US Urges India, Pakistan to Hold Direct Talks

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The US State Department spokesperson Ned Price.

Pakistan suspended bilateral trade with India in August 2019 when New Delhi announced its decision to change Kashmir’s status.

WASHINGTON — The US State Department has refused to comment on Pakistan cancelling an earlier decision to import sugar and cotton from India but did ask the two neighbours to hold direct talks to normalise relations.

“I wouldn’t want to comment on that specifically. What I would say is that we continue to support direct dialogue between India and Pakistan on issues of concern,” said the department’s spokesperson Ned Price when asked what Washington thought of this development, reports Dawn.

On March 31, the Economic Coordination Committee (ECC) announced in Islamabad that it was allowing the private sector to import 0.5 million tons of white sugar from India. The committee also approved another proposal to import cotton from India starting June this year.

But on April 1, the federal cabinet deferred the ECC’s decision to allow imports from India until New Delhi reinstates Article 370 of its Constitution, which guaranteed a semi-autonomous status for India-administered Kashmir.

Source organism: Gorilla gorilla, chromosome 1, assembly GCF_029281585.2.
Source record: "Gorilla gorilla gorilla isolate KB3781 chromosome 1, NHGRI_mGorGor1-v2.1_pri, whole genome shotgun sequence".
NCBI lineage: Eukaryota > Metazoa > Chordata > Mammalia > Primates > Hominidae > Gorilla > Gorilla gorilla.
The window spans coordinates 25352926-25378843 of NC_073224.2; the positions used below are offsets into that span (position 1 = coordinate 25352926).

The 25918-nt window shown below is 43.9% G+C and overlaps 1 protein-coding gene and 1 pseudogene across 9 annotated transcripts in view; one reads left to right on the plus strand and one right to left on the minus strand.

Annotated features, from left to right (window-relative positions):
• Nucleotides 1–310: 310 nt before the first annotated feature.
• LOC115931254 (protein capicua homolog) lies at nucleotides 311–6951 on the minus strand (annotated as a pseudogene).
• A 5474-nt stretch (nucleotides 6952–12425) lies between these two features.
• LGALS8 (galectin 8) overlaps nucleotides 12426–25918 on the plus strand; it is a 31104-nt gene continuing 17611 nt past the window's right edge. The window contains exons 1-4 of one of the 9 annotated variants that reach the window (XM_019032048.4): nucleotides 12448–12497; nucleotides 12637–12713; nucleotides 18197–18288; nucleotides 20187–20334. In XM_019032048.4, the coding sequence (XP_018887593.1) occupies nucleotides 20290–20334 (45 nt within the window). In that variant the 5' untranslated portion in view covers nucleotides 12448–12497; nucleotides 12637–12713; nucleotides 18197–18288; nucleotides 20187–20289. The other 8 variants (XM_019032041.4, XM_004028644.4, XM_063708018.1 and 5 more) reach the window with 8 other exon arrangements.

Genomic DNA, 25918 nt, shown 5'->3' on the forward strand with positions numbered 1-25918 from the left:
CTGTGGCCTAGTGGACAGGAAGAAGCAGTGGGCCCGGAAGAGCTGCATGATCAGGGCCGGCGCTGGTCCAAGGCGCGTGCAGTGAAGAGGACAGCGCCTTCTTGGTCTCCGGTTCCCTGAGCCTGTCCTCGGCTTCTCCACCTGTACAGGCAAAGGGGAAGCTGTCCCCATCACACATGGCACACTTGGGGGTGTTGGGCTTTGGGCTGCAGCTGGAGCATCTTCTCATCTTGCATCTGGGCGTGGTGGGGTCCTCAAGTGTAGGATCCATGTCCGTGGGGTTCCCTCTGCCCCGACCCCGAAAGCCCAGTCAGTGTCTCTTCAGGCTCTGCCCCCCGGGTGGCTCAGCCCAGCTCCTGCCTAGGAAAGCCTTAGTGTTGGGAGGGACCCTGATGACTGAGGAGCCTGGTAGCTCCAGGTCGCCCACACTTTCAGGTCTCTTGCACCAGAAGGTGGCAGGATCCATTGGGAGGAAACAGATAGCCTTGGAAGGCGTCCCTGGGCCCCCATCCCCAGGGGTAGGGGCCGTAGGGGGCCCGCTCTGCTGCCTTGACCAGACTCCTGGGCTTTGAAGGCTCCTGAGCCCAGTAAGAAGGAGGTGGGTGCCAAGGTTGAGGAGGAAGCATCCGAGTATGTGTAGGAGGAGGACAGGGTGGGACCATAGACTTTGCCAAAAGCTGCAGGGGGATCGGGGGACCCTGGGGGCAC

Pakistan suspended bilateral trade with India in August 2019 when New Delhi announced its decision to change Kashmir’s status.

The now defunct decision to resume trade with India had followed an agreement between Islamabad and New Delhi to observe a ceasefire on the Line of Control after months of tensions. The move had rekindled hopes that the two nuclear-armed neighbours would start taking baby steps towards normalising relations.

In 2018-19, India and Pakistan traded only $494.87 million worth of goods and that too mostly favoured India.

At the State Department briefing on Tuesday, Mr Price also reiterated the Biden administration’s desire to end America’s military presence in Afghanistan but did not say if Washington will meet the May 1 deadline.

The Trump administration had signed an agreement with the Taliban which required Washington to withdraw its troops by May 1. The Biden administration recognises the agreement but seems reluctant to meet the deadline.

“We are committed to bringing a responsible end to the conflict, removing our troops from harm’s way” but not without “ensuring that Afghanistan can never again become a platform, a launch pad, for terrorist attacks that would threaten the United States or our allies,” Mr Price said, according to the report.

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